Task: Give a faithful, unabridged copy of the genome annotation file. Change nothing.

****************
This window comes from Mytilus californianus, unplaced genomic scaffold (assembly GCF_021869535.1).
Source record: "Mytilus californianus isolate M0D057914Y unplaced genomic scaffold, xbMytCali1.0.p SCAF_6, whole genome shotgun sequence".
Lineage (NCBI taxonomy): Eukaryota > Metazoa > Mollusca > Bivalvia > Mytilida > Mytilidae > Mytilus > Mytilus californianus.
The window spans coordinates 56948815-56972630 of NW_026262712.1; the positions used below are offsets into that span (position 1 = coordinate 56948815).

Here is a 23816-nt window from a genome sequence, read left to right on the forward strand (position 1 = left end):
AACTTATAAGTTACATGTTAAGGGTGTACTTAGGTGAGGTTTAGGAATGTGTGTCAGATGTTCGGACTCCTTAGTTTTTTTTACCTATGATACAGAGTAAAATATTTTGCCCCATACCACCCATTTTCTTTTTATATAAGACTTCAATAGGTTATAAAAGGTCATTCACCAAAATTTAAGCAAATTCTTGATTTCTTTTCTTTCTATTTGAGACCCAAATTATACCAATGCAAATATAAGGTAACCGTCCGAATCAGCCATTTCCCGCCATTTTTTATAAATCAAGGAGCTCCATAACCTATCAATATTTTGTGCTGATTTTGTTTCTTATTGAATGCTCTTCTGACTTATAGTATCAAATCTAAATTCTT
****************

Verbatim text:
This window comes from Mytilus californianus, unplaced genomic scaffold (assembly GCF_021869535.1).
Source record: "Mytilus californianus isolate M0D057914Y unplaced genomic scaffold, xbMytCali1.0.p SCAF_6, whole genome shotgun sequence".
Lineage (NCBI taxonomy): Eukaryota > Metazoa > Mollusca > Bivalvia > Mytilida > Mytilidae > Mytilus > Mytilus californianus.
The window spans coordinates 56948815-56972630 of NW_026262712.1; the positions used below are offsets into that span (position 1 = coordinate 56948815).

Here is a 23816-nt window from a genome sequence, read left to right on the forward strand (position 1 = left end):
AACTTATAAGTTACATGTTAAGGGTGTACTTAGGTGAGGTTTAGGAATGTGTGTCAGATGTTCGGACTCCTTAGTTTTTTTTACCTATGATACAGAGTAAAATATTTTGCCCCATACCACCCATTTTCTTTTTATATAAGACTTCAATAGGTTATAAAAGGTCATTCACCAAAATTTAAGCAAATTCTTGATTTCTTTTCTTTCTATTTGAGACCCAAATTATACCAATGCAAATATAAGGTAACCGTCCGAATCAGCCATTTCCCGCCATTTTTTATAAATCAAGGAGCTCCATAACCTATCAATATTTTGTGCTGATTTTGTTTCTTATTGAATGCTCTTCTGACTTATAGTATCAAATCTAAATTCTT